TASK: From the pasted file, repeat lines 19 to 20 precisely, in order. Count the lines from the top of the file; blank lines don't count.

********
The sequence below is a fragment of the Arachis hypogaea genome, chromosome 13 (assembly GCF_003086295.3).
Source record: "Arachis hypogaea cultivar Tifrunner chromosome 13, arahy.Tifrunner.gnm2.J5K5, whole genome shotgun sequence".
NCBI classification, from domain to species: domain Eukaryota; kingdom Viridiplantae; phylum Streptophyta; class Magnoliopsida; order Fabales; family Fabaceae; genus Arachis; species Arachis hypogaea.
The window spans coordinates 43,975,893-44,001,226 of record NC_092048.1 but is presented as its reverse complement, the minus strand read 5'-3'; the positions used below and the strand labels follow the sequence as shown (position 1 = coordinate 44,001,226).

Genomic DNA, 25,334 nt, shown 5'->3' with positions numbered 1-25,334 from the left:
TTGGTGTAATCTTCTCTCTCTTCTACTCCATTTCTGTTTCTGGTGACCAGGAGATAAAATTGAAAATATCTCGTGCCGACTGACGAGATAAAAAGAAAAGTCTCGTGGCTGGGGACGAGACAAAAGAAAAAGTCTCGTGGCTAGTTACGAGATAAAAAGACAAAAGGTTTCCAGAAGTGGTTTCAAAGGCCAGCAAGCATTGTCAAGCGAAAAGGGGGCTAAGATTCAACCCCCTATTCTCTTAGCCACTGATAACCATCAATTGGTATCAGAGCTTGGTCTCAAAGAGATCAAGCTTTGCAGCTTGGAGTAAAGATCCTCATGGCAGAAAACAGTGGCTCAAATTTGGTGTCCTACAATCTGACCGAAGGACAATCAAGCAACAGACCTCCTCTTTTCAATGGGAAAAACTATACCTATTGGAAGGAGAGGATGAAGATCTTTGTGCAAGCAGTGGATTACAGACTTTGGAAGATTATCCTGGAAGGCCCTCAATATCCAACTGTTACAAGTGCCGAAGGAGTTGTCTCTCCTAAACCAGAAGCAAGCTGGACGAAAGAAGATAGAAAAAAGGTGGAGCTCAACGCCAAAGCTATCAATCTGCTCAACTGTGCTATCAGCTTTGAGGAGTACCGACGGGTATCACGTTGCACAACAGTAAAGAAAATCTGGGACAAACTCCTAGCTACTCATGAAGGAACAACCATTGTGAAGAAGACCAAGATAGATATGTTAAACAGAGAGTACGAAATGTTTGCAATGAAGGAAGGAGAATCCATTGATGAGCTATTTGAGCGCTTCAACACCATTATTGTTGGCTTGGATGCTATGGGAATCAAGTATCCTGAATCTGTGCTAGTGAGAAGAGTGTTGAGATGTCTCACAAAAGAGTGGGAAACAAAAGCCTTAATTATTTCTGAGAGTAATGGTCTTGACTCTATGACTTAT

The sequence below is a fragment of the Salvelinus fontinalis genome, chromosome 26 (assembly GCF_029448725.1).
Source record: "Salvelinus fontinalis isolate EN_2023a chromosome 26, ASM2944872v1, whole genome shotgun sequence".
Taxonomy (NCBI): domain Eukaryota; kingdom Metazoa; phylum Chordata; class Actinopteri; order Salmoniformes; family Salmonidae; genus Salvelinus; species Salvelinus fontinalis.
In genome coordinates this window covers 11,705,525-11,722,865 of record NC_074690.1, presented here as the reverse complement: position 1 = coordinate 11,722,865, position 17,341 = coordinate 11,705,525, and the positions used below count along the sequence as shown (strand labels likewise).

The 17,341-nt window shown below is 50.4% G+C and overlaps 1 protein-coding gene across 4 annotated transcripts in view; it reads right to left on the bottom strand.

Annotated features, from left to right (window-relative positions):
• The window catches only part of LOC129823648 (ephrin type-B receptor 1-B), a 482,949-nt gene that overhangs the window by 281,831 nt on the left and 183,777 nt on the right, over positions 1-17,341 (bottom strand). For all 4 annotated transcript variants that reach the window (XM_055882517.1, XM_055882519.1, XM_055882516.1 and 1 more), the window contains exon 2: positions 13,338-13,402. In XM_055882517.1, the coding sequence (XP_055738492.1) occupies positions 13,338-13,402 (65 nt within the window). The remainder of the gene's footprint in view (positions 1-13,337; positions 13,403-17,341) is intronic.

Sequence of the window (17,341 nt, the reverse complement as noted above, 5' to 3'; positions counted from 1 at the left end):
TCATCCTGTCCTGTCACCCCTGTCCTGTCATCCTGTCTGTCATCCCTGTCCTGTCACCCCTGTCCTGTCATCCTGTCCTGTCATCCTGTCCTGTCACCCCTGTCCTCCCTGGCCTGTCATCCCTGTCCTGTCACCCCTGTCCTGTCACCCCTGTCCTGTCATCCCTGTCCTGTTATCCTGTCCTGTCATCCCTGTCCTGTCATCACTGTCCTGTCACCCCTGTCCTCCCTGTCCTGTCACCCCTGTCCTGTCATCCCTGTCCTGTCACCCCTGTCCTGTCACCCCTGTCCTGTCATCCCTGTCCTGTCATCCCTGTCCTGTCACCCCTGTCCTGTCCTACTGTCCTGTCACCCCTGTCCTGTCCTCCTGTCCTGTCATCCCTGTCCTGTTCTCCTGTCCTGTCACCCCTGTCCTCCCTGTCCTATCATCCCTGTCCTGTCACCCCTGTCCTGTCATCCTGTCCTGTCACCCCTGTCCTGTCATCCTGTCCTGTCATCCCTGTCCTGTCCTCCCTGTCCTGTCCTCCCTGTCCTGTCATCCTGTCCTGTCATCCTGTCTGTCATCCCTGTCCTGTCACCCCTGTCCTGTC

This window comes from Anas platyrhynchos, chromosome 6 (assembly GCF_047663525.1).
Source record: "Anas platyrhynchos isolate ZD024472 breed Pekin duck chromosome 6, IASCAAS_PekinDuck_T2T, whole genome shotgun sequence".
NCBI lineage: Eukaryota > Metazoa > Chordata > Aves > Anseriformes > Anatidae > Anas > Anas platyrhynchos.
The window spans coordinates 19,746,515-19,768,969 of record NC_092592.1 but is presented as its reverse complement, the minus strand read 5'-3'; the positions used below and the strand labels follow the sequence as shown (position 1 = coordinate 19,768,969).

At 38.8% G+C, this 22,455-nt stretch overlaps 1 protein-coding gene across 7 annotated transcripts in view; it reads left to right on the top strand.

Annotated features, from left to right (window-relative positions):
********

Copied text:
The window spans coordinates 19,746,515-19,768,969 of record NC_092592.1 but is presented as its reverse complement, the minus strand read 5'-3'; the positions used below and the strand labels follow the sequence as shown (position 1 = coordinate 19,768,969).

At 38.8% G+C, this 22,455-nt stretch overlaps 1 protein-coding gene across 7 annotated transcripts in view; it reads left to right on the top strand.